damned if I/you/they do, damned if I/you don't

damned if (one) does, damned if (one) doesn't

Either possible action (or inaction) would result in a negative outcome or cause one trouble; there is no course of action that does not have a drawback. If I stay in the company, I'll have to take a pay cut, but if I take the severance package, I don't know how I'll find another job in my field. I'm damned if I do, damned if I don't. So your boss will be mad if you miss the work event, and your husband will be disappointed if you skip your anniversary dinner. Yep, you're damned if you do, damned if you don't!
See also: damned, if
Farlex Dictionary of Idioms. © 2015 Farlex, Inc, all rights reserved.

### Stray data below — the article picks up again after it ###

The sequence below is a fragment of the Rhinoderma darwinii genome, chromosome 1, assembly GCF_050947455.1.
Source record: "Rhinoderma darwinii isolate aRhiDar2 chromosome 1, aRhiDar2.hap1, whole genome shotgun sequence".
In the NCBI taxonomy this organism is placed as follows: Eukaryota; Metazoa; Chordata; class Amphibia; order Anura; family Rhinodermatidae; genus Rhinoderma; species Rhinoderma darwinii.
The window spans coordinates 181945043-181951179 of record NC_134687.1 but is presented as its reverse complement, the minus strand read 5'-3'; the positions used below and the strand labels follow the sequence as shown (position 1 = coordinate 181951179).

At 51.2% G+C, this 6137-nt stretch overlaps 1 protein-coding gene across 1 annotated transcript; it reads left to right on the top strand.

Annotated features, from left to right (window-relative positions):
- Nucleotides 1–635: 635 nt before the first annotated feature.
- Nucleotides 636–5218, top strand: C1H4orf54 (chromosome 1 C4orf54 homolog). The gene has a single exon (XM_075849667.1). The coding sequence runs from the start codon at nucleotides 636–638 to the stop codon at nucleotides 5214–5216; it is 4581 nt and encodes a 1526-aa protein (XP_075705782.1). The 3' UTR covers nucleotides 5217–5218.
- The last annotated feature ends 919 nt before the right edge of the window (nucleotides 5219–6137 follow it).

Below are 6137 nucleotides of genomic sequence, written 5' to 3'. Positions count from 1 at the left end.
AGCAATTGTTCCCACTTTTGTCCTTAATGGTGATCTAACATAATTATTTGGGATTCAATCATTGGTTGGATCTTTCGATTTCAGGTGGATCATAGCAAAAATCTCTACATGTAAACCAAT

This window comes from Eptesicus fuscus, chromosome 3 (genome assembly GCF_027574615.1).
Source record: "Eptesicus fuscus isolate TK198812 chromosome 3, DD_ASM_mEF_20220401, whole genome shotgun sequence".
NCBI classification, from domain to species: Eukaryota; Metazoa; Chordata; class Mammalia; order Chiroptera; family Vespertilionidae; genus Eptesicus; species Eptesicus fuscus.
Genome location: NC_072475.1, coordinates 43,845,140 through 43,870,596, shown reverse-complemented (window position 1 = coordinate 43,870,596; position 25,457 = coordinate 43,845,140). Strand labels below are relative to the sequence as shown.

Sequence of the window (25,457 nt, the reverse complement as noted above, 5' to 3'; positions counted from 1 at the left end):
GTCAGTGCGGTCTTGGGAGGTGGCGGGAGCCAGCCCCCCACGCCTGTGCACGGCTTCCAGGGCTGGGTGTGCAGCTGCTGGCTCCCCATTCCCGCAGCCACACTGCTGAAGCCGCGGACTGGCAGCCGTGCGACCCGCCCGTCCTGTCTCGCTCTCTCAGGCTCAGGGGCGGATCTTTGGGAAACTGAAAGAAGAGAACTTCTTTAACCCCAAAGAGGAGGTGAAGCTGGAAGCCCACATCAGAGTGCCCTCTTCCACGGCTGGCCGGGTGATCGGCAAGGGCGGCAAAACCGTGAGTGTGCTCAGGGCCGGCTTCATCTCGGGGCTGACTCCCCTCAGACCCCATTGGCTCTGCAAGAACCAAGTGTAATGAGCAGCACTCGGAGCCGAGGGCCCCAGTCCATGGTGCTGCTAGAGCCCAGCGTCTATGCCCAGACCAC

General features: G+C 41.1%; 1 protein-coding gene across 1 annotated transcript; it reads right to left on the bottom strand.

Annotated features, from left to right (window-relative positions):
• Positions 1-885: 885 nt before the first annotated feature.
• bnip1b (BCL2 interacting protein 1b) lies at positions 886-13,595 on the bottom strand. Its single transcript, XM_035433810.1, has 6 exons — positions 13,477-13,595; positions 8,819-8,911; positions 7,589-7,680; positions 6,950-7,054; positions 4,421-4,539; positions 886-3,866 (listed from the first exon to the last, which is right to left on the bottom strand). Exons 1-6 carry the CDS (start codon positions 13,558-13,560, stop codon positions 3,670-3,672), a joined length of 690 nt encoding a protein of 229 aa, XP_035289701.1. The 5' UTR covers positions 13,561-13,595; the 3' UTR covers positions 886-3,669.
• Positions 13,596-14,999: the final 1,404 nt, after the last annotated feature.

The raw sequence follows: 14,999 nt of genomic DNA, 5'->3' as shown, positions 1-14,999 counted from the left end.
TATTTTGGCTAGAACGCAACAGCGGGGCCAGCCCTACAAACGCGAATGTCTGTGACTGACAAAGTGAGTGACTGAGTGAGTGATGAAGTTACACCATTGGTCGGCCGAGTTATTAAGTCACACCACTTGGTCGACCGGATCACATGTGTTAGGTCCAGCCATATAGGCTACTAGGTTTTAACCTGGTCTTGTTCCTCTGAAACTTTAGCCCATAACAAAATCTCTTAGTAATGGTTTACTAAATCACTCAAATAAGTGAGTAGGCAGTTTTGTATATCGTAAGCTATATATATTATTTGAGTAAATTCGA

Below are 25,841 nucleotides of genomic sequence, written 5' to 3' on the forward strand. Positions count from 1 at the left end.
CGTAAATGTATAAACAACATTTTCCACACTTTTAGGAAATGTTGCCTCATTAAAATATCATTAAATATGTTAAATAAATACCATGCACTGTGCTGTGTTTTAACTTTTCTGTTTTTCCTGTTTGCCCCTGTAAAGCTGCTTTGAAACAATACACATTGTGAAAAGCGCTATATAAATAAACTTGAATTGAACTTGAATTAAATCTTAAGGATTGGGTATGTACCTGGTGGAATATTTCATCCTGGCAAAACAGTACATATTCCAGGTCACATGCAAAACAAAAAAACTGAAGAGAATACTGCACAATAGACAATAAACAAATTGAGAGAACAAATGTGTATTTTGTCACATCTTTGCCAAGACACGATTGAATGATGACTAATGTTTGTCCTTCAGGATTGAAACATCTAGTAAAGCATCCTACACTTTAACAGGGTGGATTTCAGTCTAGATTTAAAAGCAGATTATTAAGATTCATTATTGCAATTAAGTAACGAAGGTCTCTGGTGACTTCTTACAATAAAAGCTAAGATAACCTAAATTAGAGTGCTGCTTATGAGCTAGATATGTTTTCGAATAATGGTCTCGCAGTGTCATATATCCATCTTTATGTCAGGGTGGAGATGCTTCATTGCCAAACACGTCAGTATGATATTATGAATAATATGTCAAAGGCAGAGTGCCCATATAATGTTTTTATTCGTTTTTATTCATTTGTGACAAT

damned if I/you/they do, damned if I/you don't

Acting or not acting are equally harmful, an insoluble dilemma. This expression dates from the first half of the 1900s, and thus is older than the synonymous catch-22. For example, “If I tell Harry I’m going to John’s party and he’s not invited, both he and John will be furious—I’m damned if I do and damned if I don’t.”
See also: damned, if
The Dictionary of Clichés by Christine Ammer Copyright © 2013 by Christine Ammer
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